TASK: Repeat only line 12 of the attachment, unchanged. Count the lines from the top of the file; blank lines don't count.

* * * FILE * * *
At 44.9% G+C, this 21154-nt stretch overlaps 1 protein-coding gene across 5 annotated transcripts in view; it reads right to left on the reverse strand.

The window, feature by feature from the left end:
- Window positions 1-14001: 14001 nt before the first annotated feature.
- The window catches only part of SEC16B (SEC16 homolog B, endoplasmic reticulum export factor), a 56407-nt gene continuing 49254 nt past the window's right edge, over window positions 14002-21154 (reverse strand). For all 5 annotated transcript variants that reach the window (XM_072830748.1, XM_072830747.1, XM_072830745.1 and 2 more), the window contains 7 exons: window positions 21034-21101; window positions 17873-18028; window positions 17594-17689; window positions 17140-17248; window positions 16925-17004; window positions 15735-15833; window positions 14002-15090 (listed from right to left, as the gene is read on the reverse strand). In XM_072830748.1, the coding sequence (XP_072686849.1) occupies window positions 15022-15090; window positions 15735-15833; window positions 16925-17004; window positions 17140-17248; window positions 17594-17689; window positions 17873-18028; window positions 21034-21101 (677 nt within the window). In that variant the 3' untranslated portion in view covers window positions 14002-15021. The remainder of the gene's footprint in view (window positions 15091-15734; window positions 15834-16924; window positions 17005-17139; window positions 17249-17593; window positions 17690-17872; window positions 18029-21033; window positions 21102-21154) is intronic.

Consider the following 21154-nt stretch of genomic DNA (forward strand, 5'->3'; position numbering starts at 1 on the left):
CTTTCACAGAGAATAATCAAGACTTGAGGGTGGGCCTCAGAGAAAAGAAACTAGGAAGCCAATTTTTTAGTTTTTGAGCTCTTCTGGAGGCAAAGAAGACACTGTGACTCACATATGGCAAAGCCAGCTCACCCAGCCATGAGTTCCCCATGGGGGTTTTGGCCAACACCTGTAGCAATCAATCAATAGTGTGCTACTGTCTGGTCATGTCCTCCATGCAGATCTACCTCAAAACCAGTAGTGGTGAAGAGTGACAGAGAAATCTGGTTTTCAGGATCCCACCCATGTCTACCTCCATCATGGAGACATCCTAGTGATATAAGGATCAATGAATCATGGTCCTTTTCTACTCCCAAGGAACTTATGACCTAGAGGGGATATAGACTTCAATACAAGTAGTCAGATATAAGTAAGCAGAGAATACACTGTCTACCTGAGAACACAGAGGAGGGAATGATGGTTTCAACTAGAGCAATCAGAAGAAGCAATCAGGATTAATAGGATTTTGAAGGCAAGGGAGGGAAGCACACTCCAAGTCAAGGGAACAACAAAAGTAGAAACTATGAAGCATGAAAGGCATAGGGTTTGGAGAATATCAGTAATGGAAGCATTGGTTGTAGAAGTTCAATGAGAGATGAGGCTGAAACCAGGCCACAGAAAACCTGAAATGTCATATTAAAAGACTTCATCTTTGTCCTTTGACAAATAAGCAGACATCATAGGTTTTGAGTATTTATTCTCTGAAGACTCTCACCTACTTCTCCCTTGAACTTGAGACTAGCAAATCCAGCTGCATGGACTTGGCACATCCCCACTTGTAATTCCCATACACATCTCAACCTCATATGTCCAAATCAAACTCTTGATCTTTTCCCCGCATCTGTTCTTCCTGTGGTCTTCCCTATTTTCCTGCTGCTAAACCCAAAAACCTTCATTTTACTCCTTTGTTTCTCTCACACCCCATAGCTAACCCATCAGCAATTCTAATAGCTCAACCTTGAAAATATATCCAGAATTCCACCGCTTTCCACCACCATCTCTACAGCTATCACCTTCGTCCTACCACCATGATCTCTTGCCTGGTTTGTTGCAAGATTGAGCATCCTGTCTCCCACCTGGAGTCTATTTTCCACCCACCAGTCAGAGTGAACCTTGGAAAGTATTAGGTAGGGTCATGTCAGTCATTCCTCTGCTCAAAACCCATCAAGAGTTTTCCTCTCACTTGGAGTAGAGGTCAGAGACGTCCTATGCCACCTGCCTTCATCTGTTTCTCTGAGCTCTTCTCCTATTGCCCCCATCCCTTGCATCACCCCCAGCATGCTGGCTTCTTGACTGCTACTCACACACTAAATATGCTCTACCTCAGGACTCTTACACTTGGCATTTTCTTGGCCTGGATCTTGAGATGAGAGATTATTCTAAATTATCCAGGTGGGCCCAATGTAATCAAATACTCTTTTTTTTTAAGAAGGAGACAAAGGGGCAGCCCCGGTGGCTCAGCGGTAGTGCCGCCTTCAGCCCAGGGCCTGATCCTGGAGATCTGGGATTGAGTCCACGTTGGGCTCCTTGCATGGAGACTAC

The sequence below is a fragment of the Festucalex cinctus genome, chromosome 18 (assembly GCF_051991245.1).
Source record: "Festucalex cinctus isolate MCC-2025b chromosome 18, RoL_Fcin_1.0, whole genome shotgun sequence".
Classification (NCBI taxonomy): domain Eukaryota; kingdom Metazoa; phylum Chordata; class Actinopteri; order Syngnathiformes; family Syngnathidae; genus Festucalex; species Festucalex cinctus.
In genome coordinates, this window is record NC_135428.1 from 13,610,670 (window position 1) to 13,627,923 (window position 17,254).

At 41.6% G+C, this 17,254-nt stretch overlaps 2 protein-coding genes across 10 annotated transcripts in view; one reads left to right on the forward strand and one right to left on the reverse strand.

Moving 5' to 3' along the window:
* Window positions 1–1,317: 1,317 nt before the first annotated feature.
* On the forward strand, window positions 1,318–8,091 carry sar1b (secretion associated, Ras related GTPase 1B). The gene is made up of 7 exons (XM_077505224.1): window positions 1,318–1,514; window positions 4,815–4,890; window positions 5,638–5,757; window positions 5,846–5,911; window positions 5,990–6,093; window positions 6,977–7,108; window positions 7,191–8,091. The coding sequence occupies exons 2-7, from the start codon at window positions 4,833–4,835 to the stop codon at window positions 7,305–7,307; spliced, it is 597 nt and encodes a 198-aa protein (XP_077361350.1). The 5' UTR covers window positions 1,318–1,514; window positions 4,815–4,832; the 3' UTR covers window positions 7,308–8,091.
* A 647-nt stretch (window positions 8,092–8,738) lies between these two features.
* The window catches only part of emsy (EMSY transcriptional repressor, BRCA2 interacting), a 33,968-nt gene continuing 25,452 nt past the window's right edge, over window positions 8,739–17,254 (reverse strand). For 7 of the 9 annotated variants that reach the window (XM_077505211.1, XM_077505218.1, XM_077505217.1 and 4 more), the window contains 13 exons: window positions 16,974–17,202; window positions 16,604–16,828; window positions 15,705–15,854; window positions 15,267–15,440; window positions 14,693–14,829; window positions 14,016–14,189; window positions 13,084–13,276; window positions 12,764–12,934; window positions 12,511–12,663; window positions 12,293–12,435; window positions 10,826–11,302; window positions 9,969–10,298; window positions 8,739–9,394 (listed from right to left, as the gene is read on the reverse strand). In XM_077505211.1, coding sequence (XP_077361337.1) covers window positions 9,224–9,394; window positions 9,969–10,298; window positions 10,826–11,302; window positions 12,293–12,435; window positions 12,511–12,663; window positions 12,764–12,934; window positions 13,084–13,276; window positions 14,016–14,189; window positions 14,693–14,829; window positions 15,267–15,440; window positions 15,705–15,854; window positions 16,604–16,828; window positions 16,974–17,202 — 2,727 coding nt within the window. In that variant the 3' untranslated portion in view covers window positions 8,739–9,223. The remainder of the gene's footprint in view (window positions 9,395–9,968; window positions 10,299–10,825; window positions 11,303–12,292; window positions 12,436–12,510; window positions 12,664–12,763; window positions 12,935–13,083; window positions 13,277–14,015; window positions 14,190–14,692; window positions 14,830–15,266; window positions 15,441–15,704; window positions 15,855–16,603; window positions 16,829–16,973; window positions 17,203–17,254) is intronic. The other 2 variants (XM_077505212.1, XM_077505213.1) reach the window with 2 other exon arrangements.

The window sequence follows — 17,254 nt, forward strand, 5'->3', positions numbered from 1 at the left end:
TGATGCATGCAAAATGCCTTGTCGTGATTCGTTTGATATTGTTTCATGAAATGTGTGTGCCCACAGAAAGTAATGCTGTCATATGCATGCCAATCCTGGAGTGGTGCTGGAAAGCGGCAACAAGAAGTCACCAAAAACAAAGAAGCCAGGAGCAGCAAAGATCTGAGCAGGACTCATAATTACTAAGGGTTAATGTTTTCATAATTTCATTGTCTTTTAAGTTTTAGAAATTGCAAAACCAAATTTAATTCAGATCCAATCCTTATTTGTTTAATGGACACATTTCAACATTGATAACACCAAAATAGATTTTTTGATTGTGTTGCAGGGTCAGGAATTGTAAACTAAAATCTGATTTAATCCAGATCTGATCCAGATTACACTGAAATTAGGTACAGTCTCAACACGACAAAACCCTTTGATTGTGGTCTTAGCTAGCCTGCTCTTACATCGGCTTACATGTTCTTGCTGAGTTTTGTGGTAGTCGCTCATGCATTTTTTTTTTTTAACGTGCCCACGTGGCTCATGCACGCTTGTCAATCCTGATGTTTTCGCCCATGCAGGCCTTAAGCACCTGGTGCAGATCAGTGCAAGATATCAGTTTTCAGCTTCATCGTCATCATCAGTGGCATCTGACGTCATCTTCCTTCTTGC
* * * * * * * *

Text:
Moving 5' to 3' along the window: